I had lunch this week with an old friend who I’ve known for more than 40 years. We are both in our early 60’s and our body parts are starting to fail. We both still look pretty youthful but those eyeglasses are now bifocals and our designer shoes may contain insoles.
As we ate our oysters, my friend started to talk about how his sleep apnea had finally been properly diagnosed. And then, I lapsed into the story of my cracked tooth root and possibility of an implant.
Then we both burst out laughing, realizing we had turned into “those old people,” swapping stories of deteriorating parts rather than talking about happy and forward-looking things.
Swapping health ailments is a common problem among people of a certain age. And, like scabies and the flu, is highly contagious. If you talk about your knee replacement I’ll be tempted to talk about my hip pains. Similarly, we may start making lists of people we know who died.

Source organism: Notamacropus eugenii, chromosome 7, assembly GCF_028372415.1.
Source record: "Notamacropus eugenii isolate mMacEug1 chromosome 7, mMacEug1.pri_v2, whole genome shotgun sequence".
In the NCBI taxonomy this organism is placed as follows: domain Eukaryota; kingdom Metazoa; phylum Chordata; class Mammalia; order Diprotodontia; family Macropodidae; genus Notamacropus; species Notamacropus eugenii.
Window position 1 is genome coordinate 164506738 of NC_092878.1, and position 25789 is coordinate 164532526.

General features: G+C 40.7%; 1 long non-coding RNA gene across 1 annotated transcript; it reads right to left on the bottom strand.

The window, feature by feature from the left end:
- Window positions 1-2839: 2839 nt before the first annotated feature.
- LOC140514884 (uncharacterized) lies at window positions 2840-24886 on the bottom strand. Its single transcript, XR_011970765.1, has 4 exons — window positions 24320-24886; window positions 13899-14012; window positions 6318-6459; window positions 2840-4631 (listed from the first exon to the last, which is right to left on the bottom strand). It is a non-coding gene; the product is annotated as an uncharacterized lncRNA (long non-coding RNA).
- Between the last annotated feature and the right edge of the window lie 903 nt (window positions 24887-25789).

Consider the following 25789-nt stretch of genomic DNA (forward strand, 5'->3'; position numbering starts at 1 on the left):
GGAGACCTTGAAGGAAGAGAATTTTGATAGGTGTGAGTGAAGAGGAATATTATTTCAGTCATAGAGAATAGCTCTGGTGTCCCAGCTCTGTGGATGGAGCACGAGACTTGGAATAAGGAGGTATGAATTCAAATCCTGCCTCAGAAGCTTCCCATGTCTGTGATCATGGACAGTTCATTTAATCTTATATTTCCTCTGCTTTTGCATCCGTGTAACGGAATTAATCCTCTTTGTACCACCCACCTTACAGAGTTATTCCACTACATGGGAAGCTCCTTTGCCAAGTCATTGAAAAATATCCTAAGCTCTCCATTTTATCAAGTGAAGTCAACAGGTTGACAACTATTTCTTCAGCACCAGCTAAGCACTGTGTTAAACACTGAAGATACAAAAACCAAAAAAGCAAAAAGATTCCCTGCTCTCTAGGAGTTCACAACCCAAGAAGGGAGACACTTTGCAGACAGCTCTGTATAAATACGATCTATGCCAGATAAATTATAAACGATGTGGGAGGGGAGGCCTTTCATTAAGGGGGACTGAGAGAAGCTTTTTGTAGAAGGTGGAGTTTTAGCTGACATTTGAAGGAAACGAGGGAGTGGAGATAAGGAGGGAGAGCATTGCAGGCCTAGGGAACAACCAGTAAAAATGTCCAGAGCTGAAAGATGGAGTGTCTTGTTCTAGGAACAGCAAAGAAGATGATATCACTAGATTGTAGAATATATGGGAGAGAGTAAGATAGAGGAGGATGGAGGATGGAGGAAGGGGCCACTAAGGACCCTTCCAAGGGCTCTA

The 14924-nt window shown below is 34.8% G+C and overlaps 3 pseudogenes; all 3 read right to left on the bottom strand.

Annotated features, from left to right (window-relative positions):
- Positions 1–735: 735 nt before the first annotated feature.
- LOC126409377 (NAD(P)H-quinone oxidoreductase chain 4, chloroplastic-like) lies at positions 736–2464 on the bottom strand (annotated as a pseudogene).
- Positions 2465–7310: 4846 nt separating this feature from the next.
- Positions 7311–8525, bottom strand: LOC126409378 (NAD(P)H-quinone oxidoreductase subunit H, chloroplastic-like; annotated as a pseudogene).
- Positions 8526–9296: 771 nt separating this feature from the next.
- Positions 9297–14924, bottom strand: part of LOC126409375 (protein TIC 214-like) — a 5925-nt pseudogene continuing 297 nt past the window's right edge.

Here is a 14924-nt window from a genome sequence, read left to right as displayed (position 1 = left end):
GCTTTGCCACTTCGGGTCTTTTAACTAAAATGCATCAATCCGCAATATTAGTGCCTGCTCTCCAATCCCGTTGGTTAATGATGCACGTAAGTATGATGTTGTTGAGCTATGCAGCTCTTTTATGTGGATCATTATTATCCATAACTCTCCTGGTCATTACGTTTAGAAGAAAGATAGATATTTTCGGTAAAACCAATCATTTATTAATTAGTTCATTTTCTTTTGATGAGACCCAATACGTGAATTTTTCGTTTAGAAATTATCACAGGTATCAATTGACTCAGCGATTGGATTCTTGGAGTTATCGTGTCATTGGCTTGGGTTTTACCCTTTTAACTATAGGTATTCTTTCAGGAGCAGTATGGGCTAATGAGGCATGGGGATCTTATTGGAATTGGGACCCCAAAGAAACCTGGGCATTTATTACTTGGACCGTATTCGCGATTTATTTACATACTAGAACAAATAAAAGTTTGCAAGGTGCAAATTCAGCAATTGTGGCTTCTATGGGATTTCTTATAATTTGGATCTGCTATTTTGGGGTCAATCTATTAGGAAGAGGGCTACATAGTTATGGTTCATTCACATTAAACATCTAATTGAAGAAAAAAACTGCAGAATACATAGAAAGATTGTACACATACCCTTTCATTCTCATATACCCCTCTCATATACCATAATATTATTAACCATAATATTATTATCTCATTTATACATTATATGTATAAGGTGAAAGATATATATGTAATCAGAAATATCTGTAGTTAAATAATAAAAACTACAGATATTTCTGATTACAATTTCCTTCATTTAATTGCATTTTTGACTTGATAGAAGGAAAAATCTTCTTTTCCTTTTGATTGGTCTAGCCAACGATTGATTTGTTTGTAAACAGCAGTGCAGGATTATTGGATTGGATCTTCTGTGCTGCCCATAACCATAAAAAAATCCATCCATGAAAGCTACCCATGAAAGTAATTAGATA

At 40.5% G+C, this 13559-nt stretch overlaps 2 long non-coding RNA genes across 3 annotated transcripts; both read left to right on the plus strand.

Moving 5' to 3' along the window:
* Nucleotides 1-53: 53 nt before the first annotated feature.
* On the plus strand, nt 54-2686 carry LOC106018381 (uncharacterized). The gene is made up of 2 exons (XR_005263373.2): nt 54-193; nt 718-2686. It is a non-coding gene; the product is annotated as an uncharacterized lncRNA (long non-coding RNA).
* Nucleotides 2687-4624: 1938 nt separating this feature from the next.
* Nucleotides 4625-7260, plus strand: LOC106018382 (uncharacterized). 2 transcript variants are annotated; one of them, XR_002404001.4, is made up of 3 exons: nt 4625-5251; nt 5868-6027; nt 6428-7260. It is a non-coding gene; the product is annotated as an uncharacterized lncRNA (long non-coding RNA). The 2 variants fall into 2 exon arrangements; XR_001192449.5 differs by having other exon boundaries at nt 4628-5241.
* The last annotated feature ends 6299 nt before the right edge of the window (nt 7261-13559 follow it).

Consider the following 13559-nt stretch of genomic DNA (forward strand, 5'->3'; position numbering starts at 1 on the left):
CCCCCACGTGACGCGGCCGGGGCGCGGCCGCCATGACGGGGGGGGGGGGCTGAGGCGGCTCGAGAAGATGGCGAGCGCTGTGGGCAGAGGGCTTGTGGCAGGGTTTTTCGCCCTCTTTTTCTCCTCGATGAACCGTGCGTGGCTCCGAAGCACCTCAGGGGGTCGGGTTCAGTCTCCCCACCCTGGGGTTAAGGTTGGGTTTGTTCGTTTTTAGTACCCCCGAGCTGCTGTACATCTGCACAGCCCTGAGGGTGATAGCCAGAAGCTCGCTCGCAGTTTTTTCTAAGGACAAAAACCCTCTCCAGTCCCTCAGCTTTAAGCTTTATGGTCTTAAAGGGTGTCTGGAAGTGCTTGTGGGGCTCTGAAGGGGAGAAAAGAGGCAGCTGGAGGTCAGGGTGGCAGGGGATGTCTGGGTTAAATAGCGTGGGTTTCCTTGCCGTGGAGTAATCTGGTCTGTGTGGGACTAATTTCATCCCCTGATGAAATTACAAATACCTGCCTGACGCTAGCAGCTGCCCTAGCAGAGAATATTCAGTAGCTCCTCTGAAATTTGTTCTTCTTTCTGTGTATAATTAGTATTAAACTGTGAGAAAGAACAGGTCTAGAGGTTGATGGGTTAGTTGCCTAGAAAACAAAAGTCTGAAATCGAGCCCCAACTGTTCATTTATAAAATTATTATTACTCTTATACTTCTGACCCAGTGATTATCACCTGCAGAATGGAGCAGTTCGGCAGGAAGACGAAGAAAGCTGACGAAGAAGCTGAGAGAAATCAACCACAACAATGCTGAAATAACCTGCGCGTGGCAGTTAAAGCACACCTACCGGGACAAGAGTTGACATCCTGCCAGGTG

Although these types of conversations can make us feel less alone, they can also make us feel old, tired, and in pain.
When my daughters were little, I took them to the American Girl Doll Factory for tea with their dolls. On every table sat a pile of “conversation starters.” They were prompts for fun and interesting topics that were age-appropriate and thought-provoking.
Perhaps we need a deck of conversation-starter cards for those of us over 50. Topics like:
· What’s the next terrific trip you’re planning?
· Seen any great movies or live music lately?
· Who are your favorite celebrities or industry rock stars over 50?
· What new technologies are you experimenting with?
· What have you bought from Amazon lately?
Of course, we have the old standard – like weather, sports, and news. But those can even take a dark turn. People in Arizona love to complain about the heat and New Yorkers complain about snow and cold. Sports talk can lead to bitter rivalries. And let’s not get started with the news…
So, keep your small talk about your dry private parts and blurry vision between you and someone who has MD after his or her name and limit your lunch convo to how great the chowder still is at the Oyster Bar. You’ll be feeling younger and happier after you pay the check…and you’ll probably digest your food better too.